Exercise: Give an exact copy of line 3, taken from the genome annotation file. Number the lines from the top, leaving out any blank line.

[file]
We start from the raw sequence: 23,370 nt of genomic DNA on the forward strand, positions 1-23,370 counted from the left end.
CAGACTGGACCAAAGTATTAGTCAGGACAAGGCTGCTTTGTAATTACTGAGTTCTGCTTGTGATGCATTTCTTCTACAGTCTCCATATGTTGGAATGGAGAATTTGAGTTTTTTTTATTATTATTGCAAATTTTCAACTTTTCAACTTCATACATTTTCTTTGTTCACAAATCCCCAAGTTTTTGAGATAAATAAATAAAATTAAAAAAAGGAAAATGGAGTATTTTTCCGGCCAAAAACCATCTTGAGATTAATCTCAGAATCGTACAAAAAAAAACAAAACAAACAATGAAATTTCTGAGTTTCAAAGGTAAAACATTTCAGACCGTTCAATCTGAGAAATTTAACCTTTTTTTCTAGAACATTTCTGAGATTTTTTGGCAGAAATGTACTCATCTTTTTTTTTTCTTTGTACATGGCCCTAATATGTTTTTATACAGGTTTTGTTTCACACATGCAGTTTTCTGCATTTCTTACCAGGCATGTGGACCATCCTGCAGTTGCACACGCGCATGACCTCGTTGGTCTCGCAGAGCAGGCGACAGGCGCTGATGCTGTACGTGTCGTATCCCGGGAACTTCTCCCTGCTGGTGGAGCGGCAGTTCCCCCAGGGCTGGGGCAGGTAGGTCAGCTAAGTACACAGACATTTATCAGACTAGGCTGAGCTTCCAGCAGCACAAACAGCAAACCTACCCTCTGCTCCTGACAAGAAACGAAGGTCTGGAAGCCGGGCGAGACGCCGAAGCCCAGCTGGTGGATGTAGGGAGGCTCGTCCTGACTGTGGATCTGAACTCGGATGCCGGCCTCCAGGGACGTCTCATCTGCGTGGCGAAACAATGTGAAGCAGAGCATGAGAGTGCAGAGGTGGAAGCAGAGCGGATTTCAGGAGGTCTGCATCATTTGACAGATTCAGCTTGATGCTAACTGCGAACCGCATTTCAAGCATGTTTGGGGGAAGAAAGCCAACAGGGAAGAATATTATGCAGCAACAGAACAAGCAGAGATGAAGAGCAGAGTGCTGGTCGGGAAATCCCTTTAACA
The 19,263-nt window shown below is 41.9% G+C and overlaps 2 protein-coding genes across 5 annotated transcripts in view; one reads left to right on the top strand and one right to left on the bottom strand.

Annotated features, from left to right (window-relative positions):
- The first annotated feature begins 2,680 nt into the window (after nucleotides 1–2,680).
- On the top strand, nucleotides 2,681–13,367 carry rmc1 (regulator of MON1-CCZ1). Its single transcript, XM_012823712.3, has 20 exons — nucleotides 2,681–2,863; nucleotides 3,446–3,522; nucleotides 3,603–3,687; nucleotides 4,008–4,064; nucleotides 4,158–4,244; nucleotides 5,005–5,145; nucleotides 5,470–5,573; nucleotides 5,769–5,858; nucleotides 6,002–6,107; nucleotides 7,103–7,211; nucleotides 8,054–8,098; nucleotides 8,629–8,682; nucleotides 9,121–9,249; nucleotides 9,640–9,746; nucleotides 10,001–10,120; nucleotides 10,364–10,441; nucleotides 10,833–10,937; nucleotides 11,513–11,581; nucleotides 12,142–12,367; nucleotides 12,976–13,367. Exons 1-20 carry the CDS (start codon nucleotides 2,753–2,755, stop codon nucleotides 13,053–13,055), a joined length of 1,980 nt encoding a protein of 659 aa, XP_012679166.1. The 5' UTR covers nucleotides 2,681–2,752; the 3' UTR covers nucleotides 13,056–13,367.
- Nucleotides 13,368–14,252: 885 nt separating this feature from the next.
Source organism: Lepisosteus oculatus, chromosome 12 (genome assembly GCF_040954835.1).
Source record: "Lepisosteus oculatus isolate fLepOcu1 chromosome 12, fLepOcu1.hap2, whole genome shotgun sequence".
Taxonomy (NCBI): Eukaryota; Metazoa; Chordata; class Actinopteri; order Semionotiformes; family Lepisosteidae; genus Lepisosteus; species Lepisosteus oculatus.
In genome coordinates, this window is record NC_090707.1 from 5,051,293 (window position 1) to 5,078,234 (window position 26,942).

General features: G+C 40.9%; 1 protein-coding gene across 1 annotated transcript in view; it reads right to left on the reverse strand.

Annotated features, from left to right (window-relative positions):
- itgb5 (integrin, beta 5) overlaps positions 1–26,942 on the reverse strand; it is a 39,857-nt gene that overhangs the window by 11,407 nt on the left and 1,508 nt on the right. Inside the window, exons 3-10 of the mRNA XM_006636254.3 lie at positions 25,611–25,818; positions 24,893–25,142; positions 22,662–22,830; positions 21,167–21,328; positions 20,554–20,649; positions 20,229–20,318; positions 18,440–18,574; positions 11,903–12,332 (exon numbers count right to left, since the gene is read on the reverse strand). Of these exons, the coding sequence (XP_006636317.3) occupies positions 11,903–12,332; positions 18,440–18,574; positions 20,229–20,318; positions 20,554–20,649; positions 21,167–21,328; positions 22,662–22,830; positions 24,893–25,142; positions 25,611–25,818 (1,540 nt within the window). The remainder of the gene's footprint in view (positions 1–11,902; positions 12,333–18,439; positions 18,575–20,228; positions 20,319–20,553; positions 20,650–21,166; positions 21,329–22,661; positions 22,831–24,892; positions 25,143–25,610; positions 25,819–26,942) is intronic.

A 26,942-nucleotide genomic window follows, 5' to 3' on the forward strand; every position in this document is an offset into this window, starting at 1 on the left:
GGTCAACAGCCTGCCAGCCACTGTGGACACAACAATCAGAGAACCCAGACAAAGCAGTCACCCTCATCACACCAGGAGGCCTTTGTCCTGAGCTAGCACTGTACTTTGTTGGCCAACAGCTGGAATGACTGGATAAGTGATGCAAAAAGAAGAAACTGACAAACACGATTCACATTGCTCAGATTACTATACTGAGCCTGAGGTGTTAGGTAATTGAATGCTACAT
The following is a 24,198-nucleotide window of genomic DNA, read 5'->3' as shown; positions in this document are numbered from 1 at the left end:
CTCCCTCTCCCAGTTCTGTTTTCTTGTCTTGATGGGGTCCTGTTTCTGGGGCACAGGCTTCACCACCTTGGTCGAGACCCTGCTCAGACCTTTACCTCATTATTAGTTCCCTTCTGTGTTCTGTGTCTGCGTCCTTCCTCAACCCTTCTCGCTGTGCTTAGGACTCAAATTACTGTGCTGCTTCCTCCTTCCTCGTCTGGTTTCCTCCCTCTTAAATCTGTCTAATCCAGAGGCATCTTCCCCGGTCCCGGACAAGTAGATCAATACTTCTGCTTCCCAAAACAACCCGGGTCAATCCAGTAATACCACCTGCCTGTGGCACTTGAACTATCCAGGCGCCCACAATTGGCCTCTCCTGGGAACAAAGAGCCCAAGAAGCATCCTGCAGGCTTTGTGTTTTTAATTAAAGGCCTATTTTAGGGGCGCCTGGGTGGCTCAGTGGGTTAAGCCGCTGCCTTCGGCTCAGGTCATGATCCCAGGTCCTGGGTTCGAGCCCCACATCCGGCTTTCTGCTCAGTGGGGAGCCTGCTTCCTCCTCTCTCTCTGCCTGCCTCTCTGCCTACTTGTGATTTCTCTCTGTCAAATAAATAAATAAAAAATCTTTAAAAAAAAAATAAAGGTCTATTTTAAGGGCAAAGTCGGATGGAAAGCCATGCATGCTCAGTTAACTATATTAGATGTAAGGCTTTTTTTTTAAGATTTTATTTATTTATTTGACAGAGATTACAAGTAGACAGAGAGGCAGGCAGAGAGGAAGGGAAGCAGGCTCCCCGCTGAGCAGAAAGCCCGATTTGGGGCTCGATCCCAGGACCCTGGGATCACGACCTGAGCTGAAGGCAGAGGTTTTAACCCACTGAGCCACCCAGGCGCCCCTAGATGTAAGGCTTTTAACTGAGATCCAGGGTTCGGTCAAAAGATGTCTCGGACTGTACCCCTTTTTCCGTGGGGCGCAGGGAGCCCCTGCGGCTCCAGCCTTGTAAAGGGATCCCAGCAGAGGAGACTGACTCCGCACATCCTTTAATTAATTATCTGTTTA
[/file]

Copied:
The 19,263-nt window shown below is 41.9% G+C and overlaps 2 protein-coding genes across 5 annotated transcripts in view; one reads left to right on the top strand and one right to left on the bottom strand.